the jupiter deltaPosted: June 6, 2009
I’ve recently been given the privilege of listening to The Mars Volta’s latest album, Octahedron weeks before it’s release. Taking advantage of this opportunity, I put my tempered ears to the task.
Since their birth in 2001, they’ve constantly been growing as a band or if you will, fungus. Constantly on the innovative and experimental side of things, the band’s leader, Omar Rodriguez-Lopez, has virulently kept up his quest to find musical satisfaction. I myself am a big fan of the band he previously played in, At The Drive-In. So naturally, I was open to this new ‘mars volta’ thing he was doing at the time. De-Loused In The Comatorium, their first album as a band, was a perfect example of the repressed energies left over from the ATDI days being released and relinquished. Giving way to the album that changed everything, Frances The Mute. On Frances, not only had the music changed, but the musicians and lineup had as well. This time around, Rodriguez-Lopez’s longtime friend, John Frusciante, played a more important role in the guitar department and keeping with the ‘constant innnovation’ that i mentioned earlier, a heavy assortment of horns and synth fields. A bit isolating to the immediate fanbase, but one of open arms to an entirely new generation and legion of fans that were more than happy when the band’s third album, Amputechture, a amalgamation of the band’s previous efforts and techniques with some new latin flavor, was born. An important distinction of this album from the others is it’s not being a concept album. Since The Mars Volta’s career began, every single album had a story to it. The first following the comatose hero Cerpin Taxt, the second following a story found in a journal in the back seat of a car, and now, something completely different. It certainly was suprising. By this time I had come down from the hype and had now began analyzing the band’s success and technique and overall appeal. I felt that, while their newer efforts are as convoluted musically as one of Richard d. James’ cells, they still didn’t appeal to me as much as their first album did. It’s raw energy reminiscent of their ATDI days which I long for so. So when they came around with their fourth album, The Bedlam In Goliath, this time not only with a concept, but it’s own personal relation to the band’s life, I was a bit skeptical. The long songs were back, as were the song titles that expanded my mental lexicon. However, the new spin was that this album’s concept surrounded a supposed demon in a ouija board that haunted the band for a time while they entered the studio. I learned the story, didn’t pay it too much attention, and listened to the album. It wasn’t bad. However, I wasn’t suprised. I think that one of the detriments of musical experimentation is that there’s a certain point where convolution removes the possibility of the element of surprise. There weren’t too many things going on in the album that I didn’t already see coming from Rodriguz-Lopez and his “don’t call us prog because we’re not prog–oh just a moment we need to go record this 20-minute feedback opus” cohorts. So i passed it along and left it to sit on my shelf.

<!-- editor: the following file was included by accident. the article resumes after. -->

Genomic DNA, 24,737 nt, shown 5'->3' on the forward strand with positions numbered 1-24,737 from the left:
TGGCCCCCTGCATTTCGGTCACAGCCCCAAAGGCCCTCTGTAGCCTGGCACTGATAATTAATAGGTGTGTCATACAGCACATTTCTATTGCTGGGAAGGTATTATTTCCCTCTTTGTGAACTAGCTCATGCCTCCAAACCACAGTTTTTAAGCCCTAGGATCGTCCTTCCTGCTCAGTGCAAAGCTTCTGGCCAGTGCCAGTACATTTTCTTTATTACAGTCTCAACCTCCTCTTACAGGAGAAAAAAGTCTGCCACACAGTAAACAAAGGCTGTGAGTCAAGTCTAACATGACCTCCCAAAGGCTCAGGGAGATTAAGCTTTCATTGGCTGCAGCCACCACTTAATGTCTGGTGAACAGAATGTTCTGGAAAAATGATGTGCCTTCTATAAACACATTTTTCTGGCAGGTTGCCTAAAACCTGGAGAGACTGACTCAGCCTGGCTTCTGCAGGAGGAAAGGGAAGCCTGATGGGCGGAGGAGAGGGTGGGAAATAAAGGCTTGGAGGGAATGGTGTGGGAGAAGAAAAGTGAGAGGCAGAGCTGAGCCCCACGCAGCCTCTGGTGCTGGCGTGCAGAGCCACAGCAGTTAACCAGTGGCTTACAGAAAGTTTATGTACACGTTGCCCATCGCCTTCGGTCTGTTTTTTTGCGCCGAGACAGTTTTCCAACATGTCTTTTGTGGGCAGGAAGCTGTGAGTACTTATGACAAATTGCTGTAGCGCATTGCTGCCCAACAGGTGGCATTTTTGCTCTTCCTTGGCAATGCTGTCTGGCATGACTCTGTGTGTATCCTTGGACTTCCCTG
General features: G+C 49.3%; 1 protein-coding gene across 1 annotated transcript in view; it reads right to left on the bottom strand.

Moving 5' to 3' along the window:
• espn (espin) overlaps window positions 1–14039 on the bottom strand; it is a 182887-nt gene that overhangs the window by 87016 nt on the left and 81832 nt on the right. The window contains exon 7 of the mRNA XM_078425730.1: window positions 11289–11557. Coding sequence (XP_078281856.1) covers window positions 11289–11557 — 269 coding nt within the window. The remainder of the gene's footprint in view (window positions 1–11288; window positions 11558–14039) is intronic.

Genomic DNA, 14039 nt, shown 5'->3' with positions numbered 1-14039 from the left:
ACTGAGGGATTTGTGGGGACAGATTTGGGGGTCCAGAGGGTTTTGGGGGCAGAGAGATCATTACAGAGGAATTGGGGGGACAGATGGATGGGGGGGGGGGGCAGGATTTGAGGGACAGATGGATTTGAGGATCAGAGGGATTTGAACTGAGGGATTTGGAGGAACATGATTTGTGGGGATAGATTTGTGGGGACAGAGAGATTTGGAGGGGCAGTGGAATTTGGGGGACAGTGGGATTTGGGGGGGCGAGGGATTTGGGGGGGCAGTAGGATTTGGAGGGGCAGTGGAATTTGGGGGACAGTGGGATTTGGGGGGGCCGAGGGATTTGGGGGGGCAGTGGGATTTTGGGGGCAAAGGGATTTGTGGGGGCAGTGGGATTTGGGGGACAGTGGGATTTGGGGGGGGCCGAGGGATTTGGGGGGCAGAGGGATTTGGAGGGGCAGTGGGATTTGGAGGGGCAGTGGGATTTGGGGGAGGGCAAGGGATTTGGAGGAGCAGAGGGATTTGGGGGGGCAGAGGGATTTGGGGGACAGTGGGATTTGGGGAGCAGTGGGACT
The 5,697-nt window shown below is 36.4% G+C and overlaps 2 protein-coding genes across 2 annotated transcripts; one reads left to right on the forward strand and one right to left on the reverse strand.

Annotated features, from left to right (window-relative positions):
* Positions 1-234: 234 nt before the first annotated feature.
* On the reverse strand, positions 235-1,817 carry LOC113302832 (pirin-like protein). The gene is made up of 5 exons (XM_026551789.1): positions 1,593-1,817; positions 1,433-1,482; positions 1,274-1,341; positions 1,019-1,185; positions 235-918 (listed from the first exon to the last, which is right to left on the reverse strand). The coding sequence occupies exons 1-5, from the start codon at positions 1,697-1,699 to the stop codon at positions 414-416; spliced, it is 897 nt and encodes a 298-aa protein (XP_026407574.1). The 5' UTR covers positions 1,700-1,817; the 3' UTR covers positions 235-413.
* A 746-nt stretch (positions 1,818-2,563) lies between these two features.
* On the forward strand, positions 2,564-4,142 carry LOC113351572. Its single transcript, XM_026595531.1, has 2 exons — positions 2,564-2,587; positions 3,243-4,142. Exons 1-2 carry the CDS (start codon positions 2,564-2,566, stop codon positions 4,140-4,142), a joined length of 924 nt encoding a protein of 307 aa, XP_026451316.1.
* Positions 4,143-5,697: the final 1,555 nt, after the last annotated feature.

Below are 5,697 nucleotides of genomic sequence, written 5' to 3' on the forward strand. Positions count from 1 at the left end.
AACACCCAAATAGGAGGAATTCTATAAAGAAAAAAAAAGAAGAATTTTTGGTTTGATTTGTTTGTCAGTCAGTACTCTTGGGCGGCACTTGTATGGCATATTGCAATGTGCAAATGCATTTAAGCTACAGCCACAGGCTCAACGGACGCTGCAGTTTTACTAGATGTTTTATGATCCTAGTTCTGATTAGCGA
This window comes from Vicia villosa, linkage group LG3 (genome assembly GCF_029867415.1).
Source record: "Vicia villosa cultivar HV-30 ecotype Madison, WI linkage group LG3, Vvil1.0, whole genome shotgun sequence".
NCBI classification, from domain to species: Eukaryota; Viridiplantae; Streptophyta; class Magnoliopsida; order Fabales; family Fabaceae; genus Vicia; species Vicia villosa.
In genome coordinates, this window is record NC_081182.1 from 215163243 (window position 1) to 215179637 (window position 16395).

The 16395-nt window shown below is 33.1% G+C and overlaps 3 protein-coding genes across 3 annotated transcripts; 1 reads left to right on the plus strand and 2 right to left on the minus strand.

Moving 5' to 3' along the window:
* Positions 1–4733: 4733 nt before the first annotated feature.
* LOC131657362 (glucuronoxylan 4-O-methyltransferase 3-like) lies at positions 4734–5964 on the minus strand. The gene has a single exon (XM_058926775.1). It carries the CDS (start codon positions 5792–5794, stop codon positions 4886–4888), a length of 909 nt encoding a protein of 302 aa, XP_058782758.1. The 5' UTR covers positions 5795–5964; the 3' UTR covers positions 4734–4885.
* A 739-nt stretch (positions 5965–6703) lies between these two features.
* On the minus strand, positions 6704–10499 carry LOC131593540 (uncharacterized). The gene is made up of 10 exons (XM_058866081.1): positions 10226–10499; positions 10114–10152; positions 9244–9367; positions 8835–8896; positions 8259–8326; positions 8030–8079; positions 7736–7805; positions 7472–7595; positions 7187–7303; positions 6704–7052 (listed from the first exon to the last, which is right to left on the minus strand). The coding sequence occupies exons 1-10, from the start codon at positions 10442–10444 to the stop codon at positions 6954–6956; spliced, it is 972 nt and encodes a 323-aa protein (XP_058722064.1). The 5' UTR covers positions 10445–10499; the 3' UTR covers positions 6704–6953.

And now, as the penultimate track on Octahedron, Copernicus, plays, I feel that I have enjoyed my experience. This album, unbelievably, is a breath of fresh air. It isn’t pelting me with off-key notes and new time signatures and believe it or not, singer Cedric Bixler-Zavala’s vocals aren’t polluted with new words from his ‘mumble to grumble’ sentence structure formula. It’s a genuinely entertaining listen. Octahedron, describedly lovingly by Bixler-Zavala in an interview a few days ago as the band’s ‘acoustic’ album, certainly lives up to it’s hype. It’s a nice and calm break for the band, and I congratulate them on a job well-done.
Octahedron joins your stores in a little over two weeks. June 23rd is the magic date for the US, June 26th for the rest of the world.
There will be no post from this album today because I am a sane human being and enjoy not being in jail.